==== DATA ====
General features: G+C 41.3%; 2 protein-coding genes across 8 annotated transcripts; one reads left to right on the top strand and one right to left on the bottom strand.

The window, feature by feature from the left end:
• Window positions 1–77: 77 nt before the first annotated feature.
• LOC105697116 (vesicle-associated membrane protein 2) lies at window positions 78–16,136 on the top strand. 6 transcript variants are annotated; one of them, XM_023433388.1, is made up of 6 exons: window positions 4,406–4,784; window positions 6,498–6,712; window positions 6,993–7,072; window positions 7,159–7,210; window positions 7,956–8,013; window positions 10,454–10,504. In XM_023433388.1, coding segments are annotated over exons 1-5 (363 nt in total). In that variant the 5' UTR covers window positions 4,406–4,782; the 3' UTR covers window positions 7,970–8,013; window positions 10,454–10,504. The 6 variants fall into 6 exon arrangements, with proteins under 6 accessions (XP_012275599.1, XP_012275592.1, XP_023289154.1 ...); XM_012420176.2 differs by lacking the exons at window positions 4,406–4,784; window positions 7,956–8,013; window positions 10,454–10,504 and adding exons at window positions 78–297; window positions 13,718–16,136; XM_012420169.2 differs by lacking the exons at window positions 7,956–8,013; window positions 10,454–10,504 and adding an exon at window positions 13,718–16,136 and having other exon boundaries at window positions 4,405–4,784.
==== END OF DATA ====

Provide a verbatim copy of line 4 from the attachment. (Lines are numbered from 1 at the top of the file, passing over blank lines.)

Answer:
• LOC105697116 (vesicle-associated membrane protein 2) lies at window positions 78–16,136 on the top strand. 6 transcript variants are annotated; one of them, XM_023433388.1, is made up of 6 exons: window positions 4,406–4,784; window positions 6,498–6,712; window positions 6,993–7,072; window positions 7,159–7,210; window positions 7,956–8,013; window positions 10,454–10,504. In XM_023433388.1, coding segments are annotated over exons 1-5 (363 nt in total). In that variant the 5' UTR covers window positions 4,406–4,782; the 3' UTR covers window positions 7,970–8,013; window positions 10,454–10,504. The 6 variants fall into 6 exon arrangements, with proteins under 6 accessions (XP_012275599.1, XP_012275592.1, XP_023289154.1 ...); XM_012420176.2 differs by lacking the exons at window positions 4,406–4,784; window positions 7,956–8,013; window positions 10,454–10,504 and adding exons at window positions 78–297; window positions 13,718–16,136; XM_012420169.2 differs by lacking the exons at window positions 7,956–8,013; window positions 10,454–10,504 and adding an exon at window positions 13,718–16,136 and having other exon boundaries at window positions 4,405–4,784.